ASCE member Bobbie Shields could be at the beach basking in the glow of his retirement, but he’s not ready for sunsets. He’s excited about his newly appointed role on the North Carolina Board of Examiners for Engineers and Surveyors.
“When I retired from my government job I still had an interest in public service, and the area that came to mind quickly was the licensure matter,” said Shields, P.E., who lives in Charlotte, NC, and previously served as the engineering director and general manager of Mecklenburg County.
“We as civil engineers are directly impacted by the licensure and regulatory process, and what we do as civil engineers has a direct impact on the public. We have a lot to offer as civil engineers and we ought to be out there offering as much as we can.”
Shields first expressed interest in applying for the Board two years ago. He submitted an application to the governor’s office, went through a series of background checks, went before the state’s ethics commission, and was selected by North Carolina Gov. Pat McCrory this year.
“This may be a little strong, but I think we would be neglecting our duty if we didn’t get involved in public policy and get engaged in the licensure and regulatory process,” Shields said.
Shields, chair of ASCE’s Committee on Advancing the Profession, is one of many ASCE members who have taken leadership roles in shaping the future of professional licensure.
“What can be more important to our future than professional licensure?” asked ASCE Past President Daniel Turner, Ph.D., P.E., emeritus professor at the University of Alabama. Turner is president-elect of the National Council of Examiners for Engineering and Surveying and an emeritus member of the Alabama Board of Licensure for Professional Engineers and Surveyors.
The practice of civil engineering is regulated by the individual states, whose licensing laws and requirements vary. NCEES, a nonprofit organization of engineering and land-surveying licensing boards representing all U.S. states and territories, works to advance professional licensure and mobility across those jurisdictions.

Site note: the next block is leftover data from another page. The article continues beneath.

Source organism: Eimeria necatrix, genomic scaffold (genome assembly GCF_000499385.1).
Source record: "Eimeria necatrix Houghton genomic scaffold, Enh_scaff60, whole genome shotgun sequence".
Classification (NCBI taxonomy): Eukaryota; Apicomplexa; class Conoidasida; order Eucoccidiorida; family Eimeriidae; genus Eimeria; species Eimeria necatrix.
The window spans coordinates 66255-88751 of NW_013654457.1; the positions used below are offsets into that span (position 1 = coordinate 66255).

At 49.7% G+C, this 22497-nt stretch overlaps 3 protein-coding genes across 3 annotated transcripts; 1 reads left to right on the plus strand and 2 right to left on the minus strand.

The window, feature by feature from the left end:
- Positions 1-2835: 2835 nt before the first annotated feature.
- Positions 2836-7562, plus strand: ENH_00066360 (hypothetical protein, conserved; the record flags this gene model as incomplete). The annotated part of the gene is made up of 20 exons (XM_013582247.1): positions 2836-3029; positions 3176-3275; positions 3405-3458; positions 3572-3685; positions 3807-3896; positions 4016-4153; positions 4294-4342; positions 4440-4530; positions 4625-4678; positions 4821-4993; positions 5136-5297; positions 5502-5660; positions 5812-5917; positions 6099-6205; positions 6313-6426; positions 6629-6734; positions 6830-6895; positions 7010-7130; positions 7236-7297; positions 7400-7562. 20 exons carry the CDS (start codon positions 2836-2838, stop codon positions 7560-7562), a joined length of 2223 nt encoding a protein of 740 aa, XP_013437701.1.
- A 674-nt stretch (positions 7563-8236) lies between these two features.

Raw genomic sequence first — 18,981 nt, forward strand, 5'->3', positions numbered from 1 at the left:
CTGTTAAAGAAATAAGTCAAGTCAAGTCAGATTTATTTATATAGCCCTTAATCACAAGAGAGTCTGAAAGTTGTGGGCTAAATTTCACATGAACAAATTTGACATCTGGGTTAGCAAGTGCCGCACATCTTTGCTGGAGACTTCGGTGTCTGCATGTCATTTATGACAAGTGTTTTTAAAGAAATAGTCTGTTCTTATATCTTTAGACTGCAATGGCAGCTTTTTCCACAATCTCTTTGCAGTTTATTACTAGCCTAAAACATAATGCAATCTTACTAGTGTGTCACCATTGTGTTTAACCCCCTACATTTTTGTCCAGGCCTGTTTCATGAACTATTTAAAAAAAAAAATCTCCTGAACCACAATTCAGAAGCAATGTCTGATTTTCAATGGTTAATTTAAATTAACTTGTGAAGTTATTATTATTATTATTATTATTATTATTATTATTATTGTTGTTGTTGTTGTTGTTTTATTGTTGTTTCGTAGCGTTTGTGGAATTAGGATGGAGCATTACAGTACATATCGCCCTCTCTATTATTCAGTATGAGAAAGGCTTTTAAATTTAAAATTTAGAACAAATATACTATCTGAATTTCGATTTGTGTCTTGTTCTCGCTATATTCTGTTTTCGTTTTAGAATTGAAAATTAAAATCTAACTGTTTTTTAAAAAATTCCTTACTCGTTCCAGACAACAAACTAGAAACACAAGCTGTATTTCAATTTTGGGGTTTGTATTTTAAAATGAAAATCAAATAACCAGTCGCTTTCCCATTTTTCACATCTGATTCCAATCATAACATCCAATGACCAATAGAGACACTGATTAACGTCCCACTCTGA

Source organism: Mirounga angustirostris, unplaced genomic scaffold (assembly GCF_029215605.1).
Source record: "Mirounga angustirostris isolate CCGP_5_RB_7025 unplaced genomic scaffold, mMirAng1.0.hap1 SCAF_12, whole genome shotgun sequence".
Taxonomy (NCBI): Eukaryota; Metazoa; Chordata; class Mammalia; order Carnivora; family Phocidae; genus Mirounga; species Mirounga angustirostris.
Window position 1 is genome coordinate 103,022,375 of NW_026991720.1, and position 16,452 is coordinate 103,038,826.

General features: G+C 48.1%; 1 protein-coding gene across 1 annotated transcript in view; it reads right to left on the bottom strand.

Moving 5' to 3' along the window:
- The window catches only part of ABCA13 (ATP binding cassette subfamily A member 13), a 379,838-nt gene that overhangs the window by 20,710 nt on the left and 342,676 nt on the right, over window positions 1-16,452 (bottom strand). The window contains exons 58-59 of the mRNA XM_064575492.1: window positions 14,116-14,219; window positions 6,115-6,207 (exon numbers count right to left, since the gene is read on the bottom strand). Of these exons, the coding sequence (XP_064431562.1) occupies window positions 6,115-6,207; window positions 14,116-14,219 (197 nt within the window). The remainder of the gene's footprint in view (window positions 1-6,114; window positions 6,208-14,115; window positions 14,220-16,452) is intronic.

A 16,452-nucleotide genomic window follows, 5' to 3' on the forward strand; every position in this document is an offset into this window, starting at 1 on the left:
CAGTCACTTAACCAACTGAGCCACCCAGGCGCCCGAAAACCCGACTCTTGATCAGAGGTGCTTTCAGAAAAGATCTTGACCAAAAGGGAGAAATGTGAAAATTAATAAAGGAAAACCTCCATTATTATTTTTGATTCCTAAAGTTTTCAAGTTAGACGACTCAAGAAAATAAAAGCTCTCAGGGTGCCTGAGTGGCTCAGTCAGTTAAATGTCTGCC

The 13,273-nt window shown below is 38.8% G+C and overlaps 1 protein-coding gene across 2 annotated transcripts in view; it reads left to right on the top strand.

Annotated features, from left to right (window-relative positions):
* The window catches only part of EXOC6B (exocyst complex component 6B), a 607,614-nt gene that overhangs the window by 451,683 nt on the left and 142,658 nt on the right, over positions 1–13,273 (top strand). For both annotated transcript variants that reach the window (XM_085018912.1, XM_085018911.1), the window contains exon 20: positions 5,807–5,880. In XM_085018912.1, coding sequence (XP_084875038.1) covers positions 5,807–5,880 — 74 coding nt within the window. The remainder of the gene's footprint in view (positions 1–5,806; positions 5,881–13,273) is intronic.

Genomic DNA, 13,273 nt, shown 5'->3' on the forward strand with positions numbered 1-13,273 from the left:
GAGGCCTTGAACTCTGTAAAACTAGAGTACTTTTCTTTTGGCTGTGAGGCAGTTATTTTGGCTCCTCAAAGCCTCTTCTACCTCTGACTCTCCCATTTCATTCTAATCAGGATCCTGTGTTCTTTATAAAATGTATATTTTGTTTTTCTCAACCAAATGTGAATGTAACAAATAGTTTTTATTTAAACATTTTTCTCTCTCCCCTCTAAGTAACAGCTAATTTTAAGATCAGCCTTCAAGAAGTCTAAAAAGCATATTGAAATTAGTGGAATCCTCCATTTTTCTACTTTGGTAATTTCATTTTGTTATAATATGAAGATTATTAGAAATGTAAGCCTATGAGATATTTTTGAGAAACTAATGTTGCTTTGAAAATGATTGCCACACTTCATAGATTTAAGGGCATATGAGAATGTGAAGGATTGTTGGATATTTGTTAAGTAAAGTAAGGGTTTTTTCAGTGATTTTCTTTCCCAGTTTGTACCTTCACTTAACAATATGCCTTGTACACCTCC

ASCE member Mike Conzett, P.E., joined the Nebraska Board of Engineers and Architects 13 years ago and now serves as the NCEES president.
“The experience has been wonderful,” Conzett said. “There are many, many intelligent people serving on all of the state boards, and they all join together at the national level.”
Conzett believes strongly in engineering professionalism, and when he was a college student he saw that quality in the many licensed professionals who served as his professors. Getting his P.E. became his top priority.
“I saw licensure as something that would be held in high regard by the public and by employers because of the role we play in protecting the public health, safety, and welfare,” Conzett said. “It just became natural for me as a civil engineer to become licensed.”
His work now is driven by the desire to uphold licensure standards and pass them on to younger civil engineers just starting their careers.
“The engineering profession itself is a legacy for the next generation, and certainly licensure is a very important part of that,” Conzett said.
Turner, like Conzett, was inspired during college to respect the value of civil engineering licensure. He was married, working full-time, and attending school, so you’d think he’d be forgiven for missing one ASCE Student Chapter meeting.
Nope. A professor and mentor reamed him out for his absence. “He told me, ‘You don’t understand. You’re not studying to be an engineer; you’re studying to be a professional,’” Turner remembers.
“Then he added, ‘I’m not going to live forever, and when I die somebody’s got to take care of our profession.’ So that has been my mantra. I love our profession.”
If you would like to become more engaged in licensure activities within ASCE at the Section, Branch, or Society level or wish to learn more about your state’s board of professional engineering, please email Professional@ASCE.org for more information.